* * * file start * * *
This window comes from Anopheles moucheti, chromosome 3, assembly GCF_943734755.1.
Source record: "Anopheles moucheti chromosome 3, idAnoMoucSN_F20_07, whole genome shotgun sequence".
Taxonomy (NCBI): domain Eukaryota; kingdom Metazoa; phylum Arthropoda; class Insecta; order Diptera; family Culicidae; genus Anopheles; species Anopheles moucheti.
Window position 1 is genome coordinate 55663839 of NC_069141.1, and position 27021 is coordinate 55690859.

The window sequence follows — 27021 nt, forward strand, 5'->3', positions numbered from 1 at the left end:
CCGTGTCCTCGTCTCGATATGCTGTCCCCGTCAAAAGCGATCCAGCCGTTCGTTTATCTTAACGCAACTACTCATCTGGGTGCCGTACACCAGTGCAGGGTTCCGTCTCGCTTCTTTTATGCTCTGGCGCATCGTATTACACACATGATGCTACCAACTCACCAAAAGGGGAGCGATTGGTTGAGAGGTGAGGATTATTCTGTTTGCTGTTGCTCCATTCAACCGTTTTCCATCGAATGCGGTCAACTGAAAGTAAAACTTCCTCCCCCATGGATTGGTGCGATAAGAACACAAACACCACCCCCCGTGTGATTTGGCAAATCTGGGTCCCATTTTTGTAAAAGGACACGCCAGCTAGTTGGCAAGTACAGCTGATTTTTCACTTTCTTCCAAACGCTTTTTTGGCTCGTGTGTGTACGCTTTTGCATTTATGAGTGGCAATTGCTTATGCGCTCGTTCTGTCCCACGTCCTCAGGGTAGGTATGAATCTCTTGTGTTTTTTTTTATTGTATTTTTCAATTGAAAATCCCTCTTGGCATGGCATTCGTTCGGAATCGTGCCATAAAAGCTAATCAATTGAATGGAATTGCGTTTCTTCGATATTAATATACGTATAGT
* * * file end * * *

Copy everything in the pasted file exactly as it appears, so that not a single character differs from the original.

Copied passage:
This window comes from Anopheles moucheti, chromosome 3, assembly GCF_943734755.1.
Source record: "Anopheles moucheti chromosome 3, idAnoMoucSN_F20_07, whole genome shotgun sequence".
Taxonomy (NCBI): domain Eukaryota; kingdom Metazoa; phylum Arthropoda; class Insecta; order Diptera; family Culicidae; genus Anopheles; species Anopheles moucheti.
Window position 1 is genome coordinate 55663839 of NC_069141.1, and position 27021 is coordinate 55690859.

The window sequence follows — 27021 nt, forward strand, 5'->3', positions numbered from 1 at the left end:
CCGTGTCCTCGTCTCGATATGCTGTCCCCGTCAAAAGCGATCCAGCCGTTCGTTTATCTTAACGCAACTACTCATCTGGGTGCCGTACACCAGTGCAGGGTTCCGTCTCGCTTCTTTTATGCTCTGGCGCATCGTATTACACACATGATGCTACCAACTCACCAAAAGGGGAGCGATTGGTTGAGAGGTGAGGATTATTCTGTTTGCTGTTGCTCCATTCAACCGTTTTCCATCGAATGCGGTCAACTGAAAGTAAAACTTCCTCCCCCATGGATTGGTGCGATAAGAACACAAACACCACCCCCCGTGTGATTTGGCAAATCTGGGTCCCATTTTTGTAAAAGGACACGCCAGCTAGTTGGCAAGTACAGCTGATTTTTCACTTTCTTCCAAACGCTTTTTTGGCTCGTGTGTGTACGCTTTTGCATTTATGAGTGGCAATTGCTTATGCGCTCGTTCTGTCCCACGTCCTCAGGGTAGGTATGAATCTCTTGTGTTTTTTTTTATTGTATTTTTCAATTGAAAATCCCTCTTGGCATGGCATTCGTTCGGAATCGTGCCATAAAAGCTAATCAATTGAATGGAATTGCGTTTCTTCGATATTAATATACGTATAGT